The Paideia Proposal: Quality Education for All Children

The Paideia Proposal: An Educational Manifesto lays out the fundamentals of a Paideia education, based on the principle that all children can learn.

Paideia philosophy by Mortimer Adler

Mortimer Adler, author of Paideia Proposal
Mortimer Adler, author of the Paideia Proposal (Photo: Wikimedia Commons)

Mortimer Adler published The Paideia Proposal: An Educational Manifesto in 1982, on behalf of the members of the Paidea Group. The Paideia Group was an assemblage of 22 leaders in education and philosophy, affiliated with colleges and universities, public school systems, private high schools, and research institutions. These leaders united in their call, in The Paideia Proposal, to educate all American schoolchildren so that they can earn a good living, enjoy full lives, and contribute to a democratic society.

The Paideia Proposal was a signature accomplishment in Mortimer Adler’s highly distinguished career. Adler’s life spanned nearly a century, from 1902 to 2001. He was a professor at the University of Chicago, chief editor of Encyclopedia Brittanica, founder of the Great Books of the Western World program, and founder of the Institute for Philosophical Research.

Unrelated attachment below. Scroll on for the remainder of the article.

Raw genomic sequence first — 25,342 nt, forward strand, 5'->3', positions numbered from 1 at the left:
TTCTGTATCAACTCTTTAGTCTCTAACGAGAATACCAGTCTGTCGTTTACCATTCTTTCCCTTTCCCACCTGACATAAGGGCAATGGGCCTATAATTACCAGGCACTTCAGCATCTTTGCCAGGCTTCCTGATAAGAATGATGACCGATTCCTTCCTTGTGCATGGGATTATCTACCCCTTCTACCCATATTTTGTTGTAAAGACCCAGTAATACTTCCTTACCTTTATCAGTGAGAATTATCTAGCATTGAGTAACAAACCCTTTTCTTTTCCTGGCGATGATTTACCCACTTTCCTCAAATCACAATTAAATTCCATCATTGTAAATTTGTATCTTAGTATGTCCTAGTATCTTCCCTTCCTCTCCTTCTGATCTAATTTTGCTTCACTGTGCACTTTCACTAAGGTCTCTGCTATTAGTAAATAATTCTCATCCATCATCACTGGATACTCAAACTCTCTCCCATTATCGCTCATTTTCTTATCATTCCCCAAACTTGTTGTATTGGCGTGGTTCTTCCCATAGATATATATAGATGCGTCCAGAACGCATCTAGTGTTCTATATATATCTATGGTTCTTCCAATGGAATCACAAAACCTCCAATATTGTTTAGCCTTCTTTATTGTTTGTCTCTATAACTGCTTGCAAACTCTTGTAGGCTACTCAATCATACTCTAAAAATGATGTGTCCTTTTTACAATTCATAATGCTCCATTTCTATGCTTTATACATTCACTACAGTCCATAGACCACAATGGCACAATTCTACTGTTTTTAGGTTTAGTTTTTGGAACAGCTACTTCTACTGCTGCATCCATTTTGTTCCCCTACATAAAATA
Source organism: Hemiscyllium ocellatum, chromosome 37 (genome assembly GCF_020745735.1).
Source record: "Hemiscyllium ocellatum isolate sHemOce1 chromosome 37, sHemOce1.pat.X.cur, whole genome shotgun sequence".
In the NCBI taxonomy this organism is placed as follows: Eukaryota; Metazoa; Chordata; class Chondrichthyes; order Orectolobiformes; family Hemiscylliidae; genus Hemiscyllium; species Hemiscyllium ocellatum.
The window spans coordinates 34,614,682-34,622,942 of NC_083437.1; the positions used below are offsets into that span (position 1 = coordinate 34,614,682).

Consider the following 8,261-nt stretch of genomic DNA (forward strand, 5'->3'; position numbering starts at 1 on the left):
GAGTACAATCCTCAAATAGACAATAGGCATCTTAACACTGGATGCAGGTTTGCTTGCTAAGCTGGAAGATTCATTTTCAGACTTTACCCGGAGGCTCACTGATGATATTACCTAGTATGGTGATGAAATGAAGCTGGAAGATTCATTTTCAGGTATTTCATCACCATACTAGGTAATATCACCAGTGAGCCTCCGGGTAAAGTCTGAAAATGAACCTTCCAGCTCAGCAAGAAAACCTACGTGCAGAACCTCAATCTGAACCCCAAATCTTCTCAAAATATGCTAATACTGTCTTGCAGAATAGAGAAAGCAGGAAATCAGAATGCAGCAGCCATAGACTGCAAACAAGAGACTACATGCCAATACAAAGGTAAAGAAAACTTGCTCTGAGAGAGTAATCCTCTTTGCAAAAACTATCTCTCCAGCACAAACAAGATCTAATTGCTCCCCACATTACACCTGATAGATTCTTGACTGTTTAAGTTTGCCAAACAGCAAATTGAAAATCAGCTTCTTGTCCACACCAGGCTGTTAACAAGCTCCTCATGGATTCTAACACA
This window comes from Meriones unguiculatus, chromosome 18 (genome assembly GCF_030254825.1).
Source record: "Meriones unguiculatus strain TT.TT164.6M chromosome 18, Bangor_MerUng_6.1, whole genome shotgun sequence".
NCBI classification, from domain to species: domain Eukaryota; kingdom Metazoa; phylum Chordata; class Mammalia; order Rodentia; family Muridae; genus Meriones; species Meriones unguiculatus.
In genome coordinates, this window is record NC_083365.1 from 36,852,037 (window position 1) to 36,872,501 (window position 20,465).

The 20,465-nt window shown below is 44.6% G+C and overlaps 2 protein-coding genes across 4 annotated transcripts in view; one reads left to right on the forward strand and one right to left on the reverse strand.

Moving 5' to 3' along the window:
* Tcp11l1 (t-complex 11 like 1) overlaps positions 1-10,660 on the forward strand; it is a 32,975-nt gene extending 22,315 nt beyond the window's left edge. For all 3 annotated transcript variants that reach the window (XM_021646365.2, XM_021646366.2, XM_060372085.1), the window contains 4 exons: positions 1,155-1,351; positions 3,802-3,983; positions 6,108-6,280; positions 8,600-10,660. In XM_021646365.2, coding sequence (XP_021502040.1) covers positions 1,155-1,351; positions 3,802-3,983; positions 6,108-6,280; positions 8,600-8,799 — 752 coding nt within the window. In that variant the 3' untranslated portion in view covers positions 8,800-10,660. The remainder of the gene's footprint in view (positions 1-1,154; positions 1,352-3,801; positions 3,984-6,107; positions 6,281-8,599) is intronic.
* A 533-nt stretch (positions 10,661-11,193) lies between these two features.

You can find links to books on education by Mortimer Adler in the Paideia bookstore.

The vision of The Paideia Proposal: education for a full life

The Paideia Proposal by Mortimer AdlerIn the Paideia Proposal, Adler presented an idealistic and egalitarian vision of education. He wrote:

Here then are the three common callings to which all our children are destined: to earn a living in an intelligent and responsible fashion, to function as intelligent and responsible citizens, and to make both of these things serve the purpose of leading intelligent and responsible lives—to enjoy as fully as possible all the goods that make a human life as good as it can be.


Fundamentals of a Paideia education

This manifesto is based on the first principle of a Paideia educationthat all children can learn. The Paideia Proposal rejects the assumption that some children can be fully educated while others can only be trained for jobs. It asserts that all children can master critical thinking skills and that gaps in achievement will diminish as children rise to meet higher expectations. Adler declares, “There are no unteachable children.” Therefore, he asserts, “All children deserve the same quality of education, not just the same quantity.”

The book goes on to describe the Three Columns of a Paideia education: didactic instruction, intellectual coaching, and Socratic seminar.

These ideals and strategies remain the fundamentals of a Paideia education, transforming students’ lives in thousands of classrooms across the U.S. and worldwide. Any school can become a Paideia school! Here are three ways to start:

Paideia classroom